Unpacking the Zimbabwean mess for diaspora kids

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THERE was only one incident in my childhood when I witnessed a parent dumbfounded by a child’s question. On a Saturday afternoon, I scaled the thorny hedge into our neighbour’s yard to find my friend Saidi dancing to the rhythm of his mother’s whips, a long stick freshly pruned from a peach tree.
In his tiny hands was something that looked like a transparent balloon. As she unleashed terror on his hopping limbs the mother kept mumbling something about Saidi “playing with adult things”.
The punishment duly meted out, the interrogation ensued. Where did you find that thing? Was it opened?
“Near the toilet at the tavern,” Saidi retorted, still rubbing his behind. “It’s not a balloon and you should not be blowing it,” she said.
Yet even in his moment of agony, Saidi’s inquisitive mind had not dimmed.
“But mum, how can it not be a balloon when it looks like the other ones we saw at Tinashe’s party?”
The mother looked momentarily speechless, her mouth ajar.
“Stop asking me silly questions and bury that thing somewhere far from my yard,” she eventually said.
Near the gate, Saidi and I wondered why this balloon had angered his mother. Days later, Saidi’s brother would pull the wool off our eyes by calling the balloon a ‘condom’ and vaguely explaining its use.
Still, we remained unconvinced that a balloon could have another name, and use. The lesson had however reached heart and mind: some balloons, especially those picked near the bar, were not permissible toys.
That was nearly three decades ago in Chakari, a tiny mining town nestled between Kadoma and Chegutu, but the stunned look on Saidi’s mum’s face has never rescinded in my memory. Something told me that my friend’s mother did not have the answer to his question.
Now just under half a decade short of my 40th birthday and raising two young daughters in the diaspora, I am also being pelted with awkward questions that leave me staggered like Saidi’s mother. The questions range from reproductive science to hardcore politics. One day you could be explaining where babies come from and the next they will ask if it’s true that Zuma is a crook.
In recent months, the questions have gravitated towards their country, Zimbabwe, perhaps because they are increasingly conscious of who they are. In a different time, those questions should be an opportunity for me to help them reconnect with their roots. I have proudly answered questions about the Liberation War, Victoria Falls, Great Zimbabwe and the elephants in Hwange National Park.Advertisement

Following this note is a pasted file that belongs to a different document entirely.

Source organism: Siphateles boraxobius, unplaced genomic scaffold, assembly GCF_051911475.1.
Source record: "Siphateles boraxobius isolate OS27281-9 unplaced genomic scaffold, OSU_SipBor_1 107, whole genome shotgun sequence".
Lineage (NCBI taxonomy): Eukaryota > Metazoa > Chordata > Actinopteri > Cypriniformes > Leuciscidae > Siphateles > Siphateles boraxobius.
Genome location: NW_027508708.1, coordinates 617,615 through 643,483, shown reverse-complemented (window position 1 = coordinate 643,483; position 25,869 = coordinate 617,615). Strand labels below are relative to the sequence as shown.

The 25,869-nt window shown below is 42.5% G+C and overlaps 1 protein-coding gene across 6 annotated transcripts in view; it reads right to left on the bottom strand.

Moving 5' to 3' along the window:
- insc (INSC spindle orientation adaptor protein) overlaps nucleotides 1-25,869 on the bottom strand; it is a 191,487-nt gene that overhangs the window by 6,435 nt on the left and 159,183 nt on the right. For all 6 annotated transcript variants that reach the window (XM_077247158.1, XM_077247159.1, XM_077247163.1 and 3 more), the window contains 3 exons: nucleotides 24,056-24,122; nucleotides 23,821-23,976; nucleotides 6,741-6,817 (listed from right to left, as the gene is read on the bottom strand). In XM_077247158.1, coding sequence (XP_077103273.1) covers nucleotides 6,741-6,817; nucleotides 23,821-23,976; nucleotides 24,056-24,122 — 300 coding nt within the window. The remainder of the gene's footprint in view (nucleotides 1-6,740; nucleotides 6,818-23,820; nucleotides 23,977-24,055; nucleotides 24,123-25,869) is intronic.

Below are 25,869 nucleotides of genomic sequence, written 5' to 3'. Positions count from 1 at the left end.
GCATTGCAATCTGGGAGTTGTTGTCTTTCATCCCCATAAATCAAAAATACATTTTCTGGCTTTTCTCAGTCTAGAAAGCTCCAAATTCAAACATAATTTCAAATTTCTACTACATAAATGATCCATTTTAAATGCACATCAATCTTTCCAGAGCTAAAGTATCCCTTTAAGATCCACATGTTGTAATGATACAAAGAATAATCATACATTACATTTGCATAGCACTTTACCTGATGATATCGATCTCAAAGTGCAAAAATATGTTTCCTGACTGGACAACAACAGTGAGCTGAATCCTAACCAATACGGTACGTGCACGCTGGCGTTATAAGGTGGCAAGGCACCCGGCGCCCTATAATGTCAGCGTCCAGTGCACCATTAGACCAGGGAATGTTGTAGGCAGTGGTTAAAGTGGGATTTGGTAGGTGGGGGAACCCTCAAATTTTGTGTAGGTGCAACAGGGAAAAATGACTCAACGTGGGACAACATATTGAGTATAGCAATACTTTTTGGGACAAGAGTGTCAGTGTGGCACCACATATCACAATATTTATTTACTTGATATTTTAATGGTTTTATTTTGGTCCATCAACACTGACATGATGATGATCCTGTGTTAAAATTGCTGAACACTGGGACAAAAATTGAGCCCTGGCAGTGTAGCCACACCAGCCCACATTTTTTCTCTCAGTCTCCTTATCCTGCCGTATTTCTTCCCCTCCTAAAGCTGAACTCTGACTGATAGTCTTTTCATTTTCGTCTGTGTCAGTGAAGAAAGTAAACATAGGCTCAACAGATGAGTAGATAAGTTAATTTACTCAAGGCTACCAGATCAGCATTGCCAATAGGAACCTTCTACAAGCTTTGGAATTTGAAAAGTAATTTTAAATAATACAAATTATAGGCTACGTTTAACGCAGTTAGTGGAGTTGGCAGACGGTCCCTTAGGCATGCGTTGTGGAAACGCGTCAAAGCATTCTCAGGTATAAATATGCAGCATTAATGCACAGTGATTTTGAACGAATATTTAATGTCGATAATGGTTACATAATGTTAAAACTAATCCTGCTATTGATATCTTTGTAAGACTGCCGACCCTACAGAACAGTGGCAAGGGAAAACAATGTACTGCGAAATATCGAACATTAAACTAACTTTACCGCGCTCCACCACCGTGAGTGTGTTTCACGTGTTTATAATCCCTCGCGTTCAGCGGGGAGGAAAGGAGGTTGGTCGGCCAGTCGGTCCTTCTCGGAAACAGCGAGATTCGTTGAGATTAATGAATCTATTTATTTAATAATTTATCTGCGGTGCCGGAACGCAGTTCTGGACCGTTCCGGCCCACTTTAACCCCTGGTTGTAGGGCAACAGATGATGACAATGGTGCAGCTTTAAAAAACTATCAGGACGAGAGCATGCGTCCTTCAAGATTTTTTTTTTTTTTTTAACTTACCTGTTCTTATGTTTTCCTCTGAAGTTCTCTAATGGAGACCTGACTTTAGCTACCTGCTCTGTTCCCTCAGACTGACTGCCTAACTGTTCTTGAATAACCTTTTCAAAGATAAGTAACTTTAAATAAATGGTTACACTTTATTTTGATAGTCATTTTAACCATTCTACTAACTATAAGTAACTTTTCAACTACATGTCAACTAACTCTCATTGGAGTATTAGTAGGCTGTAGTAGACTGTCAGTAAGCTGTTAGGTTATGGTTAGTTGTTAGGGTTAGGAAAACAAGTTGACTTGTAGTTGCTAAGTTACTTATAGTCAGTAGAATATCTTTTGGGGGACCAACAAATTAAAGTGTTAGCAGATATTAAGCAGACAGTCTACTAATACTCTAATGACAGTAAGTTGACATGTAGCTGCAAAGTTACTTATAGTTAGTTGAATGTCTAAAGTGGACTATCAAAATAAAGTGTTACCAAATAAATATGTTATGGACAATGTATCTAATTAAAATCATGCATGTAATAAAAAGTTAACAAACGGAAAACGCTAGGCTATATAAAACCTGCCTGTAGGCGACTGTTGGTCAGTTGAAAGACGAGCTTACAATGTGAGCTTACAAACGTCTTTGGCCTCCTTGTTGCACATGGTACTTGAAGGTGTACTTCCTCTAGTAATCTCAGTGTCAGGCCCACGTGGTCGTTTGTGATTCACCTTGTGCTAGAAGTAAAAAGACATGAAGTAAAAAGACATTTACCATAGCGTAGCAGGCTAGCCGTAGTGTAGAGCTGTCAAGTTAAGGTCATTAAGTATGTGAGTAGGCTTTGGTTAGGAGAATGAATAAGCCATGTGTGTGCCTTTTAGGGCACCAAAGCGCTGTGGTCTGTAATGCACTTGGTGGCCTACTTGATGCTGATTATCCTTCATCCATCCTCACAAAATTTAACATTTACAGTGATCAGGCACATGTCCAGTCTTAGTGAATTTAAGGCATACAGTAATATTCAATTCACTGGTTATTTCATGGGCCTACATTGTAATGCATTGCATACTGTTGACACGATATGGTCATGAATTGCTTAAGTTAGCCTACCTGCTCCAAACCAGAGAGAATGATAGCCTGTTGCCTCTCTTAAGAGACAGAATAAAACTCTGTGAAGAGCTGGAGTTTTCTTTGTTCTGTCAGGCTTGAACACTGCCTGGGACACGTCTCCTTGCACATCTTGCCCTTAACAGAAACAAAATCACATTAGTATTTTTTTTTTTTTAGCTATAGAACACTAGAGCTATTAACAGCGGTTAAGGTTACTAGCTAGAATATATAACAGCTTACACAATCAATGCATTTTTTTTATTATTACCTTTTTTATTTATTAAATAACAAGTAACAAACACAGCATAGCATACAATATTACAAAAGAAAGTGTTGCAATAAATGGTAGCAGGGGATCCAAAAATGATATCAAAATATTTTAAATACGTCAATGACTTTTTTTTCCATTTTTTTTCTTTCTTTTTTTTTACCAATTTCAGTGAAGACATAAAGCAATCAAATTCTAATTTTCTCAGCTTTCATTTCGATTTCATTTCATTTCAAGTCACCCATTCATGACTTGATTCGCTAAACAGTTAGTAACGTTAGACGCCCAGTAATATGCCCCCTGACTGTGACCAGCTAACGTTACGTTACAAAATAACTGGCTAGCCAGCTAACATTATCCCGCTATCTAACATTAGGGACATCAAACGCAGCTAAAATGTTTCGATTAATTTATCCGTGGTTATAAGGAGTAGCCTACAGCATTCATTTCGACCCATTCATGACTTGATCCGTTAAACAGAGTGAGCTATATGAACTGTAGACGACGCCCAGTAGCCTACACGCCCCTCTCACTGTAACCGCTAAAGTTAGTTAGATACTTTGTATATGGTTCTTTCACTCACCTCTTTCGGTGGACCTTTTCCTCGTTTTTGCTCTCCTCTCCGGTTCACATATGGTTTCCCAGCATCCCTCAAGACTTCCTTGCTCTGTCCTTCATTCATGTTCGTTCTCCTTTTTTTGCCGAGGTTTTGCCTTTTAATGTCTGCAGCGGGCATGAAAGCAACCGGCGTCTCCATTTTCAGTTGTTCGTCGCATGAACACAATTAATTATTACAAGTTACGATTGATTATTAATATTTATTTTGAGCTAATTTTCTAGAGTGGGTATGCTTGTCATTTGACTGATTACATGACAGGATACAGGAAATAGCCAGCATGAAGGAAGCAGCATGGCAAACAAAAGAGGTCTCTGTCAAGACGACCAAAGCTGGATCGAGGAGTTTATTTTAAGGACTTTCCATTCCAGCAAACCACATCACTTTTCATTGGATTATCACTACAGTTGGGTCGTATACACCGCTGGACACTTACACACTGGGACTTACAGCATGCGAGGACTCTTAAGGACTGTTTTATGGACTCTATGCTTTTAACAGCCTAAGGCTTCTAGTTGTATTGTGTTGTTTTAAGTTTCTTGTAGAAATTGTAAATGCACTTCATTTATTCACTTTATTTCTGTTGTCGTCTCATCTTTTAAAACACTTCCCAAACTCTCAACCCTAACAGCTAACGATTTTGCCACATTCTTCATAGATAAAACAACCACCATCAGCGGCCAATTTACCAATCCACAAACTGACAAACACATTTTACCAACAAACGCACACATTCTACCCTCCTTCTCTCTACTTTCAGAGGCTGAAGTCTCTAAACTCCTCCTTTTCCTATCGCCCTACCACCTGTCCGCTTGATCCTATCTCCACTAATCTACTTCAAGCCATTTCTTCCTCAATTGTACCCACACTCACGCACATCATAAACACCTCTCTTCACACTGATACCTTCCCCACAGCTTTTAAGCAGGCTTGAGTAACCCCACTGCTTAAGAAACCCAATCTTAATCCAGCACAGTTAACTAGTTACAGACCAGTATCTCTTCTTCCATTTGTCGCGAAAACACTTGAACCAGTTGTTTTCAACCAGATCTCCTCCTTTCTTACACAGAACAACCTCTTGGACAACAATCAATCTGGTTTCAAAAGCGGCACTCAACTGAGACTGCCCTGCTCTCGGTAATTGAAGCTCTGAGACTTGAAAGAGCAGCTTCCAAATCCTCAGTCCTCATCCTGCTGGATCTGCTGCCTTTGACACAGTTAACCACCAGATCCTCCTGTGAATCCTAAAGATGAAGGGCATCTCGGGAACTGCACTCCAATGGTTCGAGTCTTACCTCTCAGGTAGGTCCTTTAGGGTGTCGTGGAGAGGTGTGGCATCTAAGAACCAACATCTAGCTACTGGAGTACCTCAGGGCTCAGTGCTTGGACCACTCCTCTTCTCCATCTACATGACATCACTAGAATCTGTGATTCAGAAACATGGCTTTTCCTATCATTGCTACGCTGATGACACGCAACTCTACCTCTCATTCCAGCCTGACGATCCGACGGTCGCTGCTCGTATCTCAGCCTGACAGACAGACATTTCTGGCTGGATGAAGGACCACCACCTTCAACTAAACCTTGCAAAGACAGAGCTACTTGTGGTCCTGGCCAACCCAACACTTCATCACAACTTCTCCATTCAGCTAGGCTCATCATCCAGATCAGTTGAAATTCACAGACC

I was doing fine until the questions turned to the absurdity of what is happening in Zimbabwe. On a recent visit back home, my mother had a torrid task explaining why electricity is said to have “gone” and water only “comes back” at night. My father had to explain why our money is called the US dollar.
Insulated by distance from the vagaries of a collapsing Zimbabwe, they find life there baffling. They cannot wrap their heads around what their cousins in Zimbabwe might consider normal. They have a complicated relationship with their motherland. And so, they ask questions to make sense of it all.
Many parents in the diaspora probably face the tricky task of trying to strike a balance between being brutally honest about the situation in Zimbabwe, and telling the story with enough empathy so their children don’t abhor their country.
You want the children to know the reality without thinking theirs is a wretched country. Ideally, the answers should be straightforward: Our country is being run by a cabal of corrupt, incompetent, dishonest, power-hungry and greedy people who have long ceased to care about the masses.
It’s a temptingly simple assessment, but one you cannot give your child without coming across as judgmental and even bitter. I raised my head to find the eldest, 10, glancing at a video a friend had sent me from President Robert Mugabe’s interface rally in Chinhoyi.

A Cde in serious trouble … Grace Mugabe (right) scolds George Charamba